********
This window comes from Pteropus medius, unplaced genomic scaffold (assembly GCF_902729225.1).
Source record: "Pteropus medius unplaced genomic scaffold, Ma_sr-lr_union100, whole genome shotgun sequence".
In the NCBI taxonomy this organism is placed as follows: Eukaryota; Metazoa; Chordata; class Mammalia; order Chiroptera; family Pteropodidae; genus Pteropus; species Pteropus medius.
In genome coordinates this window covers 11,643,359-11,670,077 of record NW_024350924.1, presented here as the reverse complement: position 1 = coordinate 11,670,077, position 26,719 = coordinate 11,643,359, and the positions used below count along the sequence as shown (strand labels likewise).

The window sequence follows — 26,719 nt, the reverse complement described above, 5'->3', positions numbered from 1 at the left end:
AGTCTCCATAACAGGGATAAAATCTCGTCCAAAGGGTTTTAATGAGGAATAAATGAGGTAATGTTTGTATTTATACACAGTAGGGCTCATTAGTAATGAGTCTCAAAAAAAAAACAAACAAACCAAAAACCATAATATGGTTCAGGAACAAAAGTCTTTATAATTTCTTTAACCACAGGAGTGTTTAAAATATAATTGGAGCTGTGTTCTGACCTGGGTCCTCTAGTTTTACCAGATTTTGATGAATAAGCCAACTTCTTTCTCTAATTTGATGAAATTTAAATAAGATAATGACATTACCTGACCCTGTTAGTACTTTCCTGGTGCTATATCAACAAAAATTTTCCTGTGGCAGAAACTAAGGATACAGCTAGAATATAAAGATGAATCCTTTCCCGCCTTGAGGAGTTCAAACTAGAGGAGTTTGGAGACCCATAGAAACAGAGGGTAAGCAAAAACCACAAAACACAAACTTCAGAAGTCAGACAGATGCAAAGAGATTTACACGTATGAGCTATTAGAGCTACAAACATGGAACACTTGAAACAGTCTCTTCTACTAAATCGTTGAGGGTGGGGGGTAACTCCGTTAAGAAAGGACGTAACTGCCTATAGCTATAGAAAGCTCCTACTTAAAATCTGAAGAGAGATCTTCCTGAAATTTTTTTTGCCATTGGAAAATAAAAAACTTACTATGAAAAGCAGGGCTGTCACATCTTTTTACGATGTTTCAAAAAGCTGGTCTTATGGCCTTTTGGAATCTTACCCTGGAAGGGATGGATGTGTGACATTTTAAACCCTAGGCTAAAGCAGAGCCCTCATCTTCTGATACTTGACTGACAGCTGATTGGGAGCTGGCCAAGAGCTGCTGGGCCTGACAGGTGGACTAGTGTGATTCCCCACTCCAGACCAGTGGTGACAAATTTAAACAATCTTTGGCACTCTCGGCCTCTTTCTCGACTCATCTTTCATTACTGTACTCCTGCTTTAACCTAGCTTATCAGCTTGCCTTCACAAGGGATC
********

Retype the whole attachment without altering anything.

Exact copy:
This window comes from Pteropus medius, unplaced genomic scaffold (assembly GCF_902729225.1).
Source record: "Pteropus medius unplaced genomic scaffold, Ma_sr-lr_union100, whole genome shotgun sequence".
In the NCBI taxonomy this organism is placed as follows: Eukaryota; Metazoa; Chordata; class Mammalia; order Chiroptera; family Pteropodidae; genus Pteropus; species Pteropus medius.
In genome coordinates this window covers 11,643,359-11,670,077 of record NW_024350924.1, presented here as the reverse complement: position 1 = coordinate 11,670,077, position 26,719 = coordinate 11,643,359, and the positions used below count along the sequence as shown (strand labels likewise).

The window sequence follows — 26,719 nt, the reverse complement described above, 5'->3', positions numbered from 1 at the left end:
AGTCTCCATAACAGGGATAAAATCTCGTCCAAAGGGTTTTAATGAGGAATAAATGAGGTAATGTTTGTATTTATACACAGTAGGGCTCATTAGTAATGAGTCTCAAAAAAAAAACAAACAAACCAAAAACCATAATATGGTTCAGGAACAAAAGTCTTTATAATTTCTTTAACCACAGGAGTGTTTAAAATATAATTGGAGCTGTGTTCTGACCTGGGTCCTCTAGTTTTACCAGATTTTGATGAATAAGCCAACTTCTTTCTCTAATTTGATGAAATTTAAATAAGATAATGACATTACCTGACCCTGTTAGTACTTTCCTGGTGCTATATCAACAAAAATTTTCCTGTGGCAGAAACTAAGGATACAGCTAGAATATAAAGATGAATCCTTTCCCGCCTTGAGGAGTTCAAACTAGAGGAGTTTGGAGACCCATAGAAACAGAGGGTAAGCAAAAACCACAAAACACAAACTTCAGAAGTCAGACAGATGCAAAGAGATTTACACGTATGAGCTATTAGAGCTACAAACATGGAACACTTGAAACAGTCTCTTCTACTAAATCGTTGAGGGTGGGGGGTAACTCCGTTAAGAAAGGACGTAACTGCCTATAGCTATAGAAAGCTCCTACTTAAAATCTGAAGAGAGATCTTCCTGAAATTTTTTTTGCCATTGGAAAATAAAAAACTTACTATGAAAAGCAGGGCTGTCACATCTTTTTACGATGTTTCAAAAAGCTGGTCTTATGGCCTTTTGGAATCTTACCCTGGAAGGGATGGATGTGTGACATTTTAAACCCTAGGCTAAAGCAGAGCCCTCATCTTCTGATACTTGACTGACAGCTGATTGGGAGCTGGCCAAGAGCTGCTGGGCCTGACAGGTGGACTAGTGTGATTCCCCACTCCAGACCAGTGGTGACAAATTTAAACAATCTTTGGCACTCTCGGCCTCTTTCTCGACTCATCTTTCATTACTGTACTCCTGCTTTAACCTAGCTTATCAGCTTGCCTTCACAAGGGATC